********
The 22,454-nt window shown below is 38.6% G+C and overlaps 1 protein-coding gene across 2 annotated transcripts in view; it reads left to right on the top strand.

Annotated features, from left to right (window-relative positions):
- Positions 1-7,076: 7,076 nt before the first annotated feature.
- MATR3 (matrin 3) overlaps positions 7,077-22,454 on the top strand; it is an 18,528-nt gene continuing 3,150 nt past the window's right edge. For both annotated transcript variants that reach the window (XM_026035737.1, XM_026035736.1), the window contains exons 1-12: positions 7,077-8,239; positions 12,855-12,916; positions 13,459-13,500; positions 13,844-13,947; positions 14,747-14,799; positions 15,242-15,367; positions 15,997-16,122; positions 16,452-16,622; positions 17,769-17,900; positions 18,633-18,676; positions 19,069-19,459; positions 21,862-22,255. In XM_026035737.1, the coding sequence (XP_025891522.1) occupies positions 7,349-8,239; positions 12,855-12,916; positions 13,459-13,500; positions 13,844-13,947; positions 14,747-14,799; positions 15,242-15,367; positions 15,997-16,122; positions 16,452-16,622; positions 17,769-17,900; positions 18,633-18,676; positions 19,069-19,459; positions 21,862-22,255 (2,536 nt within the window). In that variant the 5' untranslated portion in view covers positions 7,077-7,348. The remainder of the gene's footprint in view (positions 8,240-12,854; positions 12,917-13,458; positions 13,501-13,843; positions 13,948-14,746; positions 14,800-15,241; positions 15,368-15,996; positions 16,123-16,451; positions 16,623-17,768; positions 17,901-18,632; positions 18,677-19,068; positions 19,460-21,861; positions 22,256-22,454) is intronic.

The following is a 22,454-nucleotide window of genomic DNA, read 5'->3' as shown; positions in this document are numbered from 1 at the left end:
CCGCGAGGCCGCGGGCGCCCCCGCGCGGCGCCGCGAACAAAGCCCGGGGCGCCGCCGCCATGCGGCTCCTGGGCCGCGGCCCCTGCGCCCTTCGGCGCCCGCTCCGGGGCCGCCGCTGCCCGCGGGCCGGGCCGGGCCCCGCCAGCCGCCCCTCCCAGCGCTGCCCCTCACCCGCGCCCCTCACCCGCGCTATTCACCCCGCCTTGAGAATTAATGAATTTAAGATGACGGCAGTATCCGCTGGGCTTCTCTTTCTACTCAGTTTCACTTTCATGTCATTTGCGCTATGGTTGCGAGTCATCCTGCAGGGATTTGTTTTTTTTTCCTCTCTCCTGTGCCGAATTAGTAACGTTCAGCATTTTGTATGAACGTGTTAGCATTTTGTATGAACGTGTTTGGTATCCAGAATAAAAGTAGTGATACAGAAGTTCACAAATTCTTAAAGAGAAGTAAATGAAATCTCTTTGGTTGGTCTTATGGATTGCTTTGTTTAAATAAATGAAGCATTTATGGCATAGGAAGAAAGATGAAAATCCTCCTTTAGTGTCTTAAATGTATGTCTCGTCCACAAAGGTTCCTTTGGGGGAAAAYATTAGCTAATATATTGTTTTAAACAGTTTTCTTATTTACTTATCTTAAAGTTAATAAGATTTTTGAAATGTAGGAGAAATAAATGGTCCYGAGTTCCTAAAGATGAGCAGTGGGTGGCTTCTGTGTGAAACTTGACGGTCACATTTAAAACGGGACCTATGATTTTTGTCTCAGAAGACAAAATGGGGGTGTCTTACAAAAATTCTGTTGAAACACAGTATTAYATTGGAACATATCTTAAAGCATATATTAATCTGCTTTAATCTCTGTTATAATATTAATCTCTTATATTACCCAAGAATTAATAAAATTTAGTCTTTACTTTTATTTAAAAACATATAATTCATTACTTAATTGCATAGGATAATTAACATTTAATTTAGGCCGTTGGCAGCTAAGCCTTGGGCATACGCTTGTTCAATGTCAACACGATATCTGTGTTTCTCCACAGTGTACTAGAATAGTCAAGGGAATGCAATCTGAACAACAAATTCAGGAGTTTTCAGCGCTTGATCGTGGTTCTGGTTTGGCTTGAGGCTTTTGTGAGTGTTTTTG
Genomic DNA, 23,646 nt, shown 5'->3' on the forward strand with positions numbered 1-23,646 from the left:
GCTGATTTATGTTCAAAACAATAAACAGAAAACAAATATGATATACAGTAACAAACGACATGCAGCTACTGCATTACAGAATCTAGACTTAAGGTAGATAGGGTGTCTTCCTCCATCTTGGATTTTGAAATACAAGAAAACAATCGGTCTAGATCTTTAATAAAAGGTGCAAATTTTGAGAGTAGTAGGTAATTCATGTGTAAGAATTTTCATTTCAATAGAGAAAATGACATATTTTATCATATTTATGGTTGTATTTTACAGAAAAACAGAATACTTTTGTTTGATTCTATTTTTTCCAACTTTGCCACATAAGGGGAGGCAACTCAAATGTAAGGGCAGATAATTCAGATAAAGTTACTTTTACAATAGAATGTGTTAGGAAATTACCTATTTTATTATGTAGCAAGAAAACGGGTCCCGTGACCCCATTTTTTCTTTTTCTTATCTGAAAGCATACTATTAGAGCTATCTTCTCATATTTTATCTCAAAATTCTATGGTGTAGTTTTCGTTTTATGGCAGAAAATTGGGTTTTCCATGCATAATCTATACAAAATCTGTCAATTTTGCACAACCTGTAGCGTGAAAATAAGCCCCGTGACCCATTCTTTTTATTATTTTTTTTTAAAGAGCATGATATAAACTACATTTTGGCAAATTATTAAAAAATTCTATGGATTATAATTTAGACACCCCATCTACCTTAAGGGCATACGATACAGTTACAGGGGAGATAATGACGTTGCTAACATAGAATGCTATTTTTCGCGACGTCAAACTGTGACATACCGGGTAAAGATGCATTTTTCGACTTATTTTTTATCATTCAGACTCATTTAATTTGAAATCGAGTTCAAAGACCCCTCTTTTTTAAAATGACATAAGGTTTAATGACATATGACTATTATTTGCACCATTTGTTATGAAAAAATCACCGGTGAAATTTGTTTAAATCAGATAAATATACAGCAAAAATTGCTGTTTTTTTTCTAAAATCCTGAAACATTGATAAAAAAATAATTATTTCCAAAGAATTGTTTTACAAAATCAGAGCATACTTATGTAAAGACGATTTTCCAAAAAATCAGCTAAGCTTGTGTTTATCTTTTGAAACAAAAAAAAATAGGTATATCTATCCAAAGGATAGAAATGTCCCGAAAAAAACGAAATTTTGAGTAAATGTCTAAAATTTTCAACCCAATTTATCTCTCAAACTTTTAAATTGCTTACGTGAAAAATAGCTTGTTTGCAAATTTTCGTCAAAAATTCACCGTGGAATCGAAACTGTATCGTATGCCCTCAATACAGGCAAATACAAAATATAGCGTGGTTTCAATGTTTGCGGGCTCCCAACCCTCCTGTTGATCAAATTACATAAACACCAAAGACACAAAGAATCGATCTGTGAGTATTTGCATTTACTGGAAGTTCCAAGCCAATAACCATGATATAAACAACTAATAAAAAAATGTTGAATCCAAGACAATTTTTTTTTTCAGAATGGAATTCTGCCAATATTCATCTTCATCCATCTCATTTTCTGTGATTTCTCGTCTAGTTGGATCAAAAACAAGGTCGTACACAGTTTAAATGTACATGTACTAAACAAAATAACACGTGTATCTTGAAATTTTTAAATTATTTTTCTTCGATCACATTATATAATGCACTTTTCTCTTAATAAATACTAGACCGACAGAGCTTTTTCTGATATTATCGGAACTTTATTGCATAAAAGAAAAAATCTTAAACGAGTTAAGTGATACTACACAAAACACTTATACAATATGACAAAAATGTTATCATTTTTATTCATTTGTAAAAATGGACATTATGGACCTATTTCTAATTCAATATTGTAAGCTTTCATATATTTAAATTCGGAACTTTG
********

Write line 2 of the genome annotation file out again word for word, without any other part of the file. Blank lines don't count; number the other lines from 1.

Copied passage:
Annotated features, from left to right (window-relative positions):